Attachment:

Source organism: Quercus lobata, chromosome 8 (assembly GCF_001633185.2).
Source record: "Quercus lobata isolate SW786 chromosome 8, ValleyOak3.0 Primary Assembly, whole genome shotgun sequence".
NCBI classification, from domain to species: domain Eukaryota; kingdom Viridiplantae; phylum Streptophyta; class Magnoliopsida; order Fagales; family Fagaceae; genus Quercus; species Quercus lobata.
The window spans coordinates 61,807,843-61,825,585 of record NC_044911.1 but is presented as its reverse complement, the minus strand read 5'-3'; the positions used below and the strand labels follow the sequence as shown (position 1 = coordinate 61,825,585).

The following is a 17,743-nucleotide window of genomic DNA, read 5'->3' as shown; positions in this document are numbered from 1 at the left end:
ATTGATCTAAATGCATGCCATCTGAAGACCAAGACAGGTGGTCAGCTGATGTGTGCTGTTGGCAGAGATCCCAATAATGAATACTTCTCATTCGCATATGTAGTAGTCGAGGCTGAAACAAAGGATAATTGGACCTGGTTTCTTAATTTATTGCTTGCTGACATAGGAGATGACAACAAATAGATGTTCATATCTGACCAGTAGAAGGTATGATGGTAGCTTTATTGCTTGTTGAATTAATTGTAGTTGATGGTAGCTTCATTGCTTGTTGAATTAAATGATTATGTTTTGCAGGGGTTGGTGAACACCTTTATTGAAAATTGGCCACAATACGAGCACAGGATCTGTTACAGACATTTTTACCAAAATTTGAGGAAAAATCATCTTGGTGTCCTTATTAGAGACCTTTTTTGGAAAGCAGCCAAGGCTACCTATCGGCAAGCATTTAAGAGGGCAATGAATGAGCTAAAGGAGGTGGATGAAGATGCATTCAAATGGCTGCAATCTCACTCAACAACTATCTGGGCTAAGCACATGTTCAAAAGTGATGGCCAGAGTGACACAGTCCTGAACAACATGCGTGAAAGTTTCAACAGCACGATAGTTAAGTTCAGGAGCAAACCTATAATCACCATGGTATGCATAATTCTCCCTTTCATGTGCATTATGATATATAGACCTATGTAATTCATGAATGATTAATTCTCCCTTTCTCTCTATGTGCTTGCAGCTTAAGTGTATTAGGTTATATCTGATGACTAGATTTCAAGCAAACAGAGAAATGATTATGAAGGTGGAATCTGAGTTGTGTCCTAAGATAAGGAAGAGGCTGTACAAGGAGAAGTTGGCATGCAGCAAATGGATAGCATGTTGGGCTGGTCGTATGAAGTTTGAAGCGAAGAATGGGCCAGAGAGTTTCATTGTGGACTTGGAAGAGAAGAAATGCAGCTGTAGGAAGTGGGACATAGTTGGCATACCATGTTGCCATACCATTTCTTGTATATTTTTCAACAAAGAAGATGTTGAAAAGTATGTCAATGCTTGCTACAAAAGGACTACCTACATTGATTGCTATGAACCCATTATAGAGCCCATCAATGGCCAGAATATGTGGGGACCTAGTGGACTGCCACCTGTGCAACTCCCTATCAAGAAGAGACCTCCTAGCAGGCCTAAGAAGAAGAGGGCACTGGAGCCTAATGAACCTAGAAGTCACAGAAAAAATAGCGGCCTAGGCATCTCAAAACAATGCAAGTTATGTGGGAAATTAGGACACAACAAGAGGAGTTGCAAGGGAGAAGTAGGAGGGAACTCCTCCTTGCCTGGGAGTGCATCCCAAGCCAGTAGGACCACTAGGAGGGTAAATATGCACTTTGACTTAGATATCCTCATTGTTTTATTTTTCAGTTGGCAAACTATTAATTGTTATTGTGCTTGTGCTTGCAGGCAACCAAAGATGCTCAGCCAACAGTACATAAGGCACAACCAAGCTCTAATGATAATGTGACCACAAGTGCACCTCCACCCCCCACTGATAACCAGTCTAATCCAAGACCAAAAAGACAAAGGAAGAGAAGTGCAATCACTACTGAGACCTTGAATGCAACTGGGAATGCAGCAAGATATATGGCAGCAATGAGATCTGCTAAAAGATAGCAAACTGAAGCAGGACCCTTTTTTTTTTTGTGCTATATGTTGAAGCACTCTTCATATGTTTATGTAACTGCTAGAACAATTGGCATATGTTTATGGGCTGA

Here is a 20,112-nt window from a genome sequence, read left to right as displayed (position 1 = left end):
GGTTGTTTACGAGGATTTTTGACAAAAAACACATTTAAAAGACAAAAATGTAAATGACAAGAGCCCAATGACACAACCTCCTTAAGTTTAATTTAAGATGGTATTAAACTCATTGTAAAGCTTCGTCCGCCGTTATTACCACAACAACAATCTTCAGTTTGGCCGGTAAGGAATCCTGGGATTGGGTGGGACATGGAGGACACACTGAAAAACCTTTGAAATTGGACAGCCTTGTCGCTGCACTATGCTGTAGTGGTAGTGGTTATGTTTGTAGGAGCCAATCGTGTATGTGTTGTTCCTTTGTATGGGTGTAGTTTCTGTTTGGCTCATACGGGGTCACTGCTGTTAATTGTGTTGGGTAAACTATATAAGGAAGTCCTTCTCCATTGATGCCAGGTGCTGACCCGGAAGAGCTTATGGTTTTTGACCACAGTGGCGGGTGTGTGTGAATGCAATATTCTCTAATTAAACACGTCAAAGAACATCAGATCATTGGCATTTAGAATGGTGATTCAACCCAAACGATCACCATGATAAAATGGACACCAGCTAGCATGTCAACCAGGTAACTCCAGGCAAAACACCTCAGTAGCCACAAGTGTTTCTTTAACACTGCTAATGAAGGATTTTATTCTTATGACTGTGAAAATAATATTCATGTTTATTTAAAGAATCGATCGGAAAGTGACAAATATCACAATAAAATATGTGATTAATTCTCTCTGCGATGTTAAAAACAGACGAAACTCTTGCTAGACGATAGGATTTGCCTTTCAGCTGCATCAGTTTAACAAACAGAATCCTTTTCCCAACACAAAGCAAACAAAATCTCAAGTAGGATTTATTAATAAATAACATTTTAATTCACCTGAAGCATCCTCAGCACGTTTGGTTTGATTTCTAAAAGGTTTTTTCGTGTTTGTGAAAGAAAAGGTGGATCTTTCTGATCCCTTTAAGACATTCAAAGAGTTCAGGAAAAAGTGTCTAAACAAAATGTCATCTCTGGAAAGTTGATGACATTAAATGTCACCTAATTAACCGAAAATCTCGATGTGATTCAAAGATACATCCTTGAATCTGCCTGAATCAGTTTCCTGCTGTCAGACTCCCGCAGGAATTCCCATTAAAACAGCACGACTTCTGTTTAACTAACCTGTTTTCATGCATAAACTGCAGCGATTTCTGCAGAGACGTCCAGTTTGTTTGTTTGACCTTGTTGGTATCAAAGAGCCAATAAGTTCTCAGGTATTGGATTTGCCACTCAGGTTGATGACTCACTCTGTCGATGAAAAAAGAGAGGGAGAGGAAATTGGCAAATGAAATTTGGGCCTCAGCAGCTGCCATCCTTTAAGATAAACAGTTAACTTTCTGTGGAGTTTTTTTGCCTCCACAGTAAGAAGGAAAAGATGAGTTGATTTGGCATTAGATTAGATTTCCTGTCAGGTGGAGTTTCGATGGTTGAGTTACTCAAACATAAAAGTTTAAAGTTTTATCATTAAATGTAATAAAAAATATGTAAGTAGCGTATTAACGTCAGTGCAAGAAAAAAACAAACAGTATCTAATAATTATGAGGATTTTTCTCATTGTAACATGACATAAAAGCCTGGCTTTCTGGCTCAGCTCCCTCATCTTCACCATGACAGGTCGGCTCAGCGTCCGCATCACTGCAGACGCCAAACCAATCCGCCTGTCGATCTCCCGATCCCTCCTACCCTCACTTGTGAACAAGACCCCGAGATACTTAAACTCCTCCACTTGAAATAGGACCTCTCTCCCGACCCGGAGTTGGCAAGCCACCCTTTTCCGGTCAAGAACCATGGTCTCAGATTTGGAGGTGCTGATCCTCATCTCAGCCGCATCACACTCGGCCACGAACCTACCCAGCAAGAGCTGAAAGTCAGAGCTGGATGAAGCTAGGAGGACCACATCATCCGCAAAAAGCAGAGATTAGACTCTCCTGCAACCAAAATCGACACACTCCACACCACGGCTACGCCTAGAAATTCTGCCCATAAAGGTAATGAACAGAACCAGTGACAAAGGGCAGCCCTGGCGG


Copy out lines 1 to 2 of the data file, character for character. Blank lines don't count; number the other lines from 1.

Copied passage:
Source organism: Quercus lobata, chromosome 8 (assembly GCF_001633185.2).
Source record: "Quercus lobata isolate SW786 chromosome 8, ValleyOak3.0 Primary Assembly, whole genome shotgun sequence".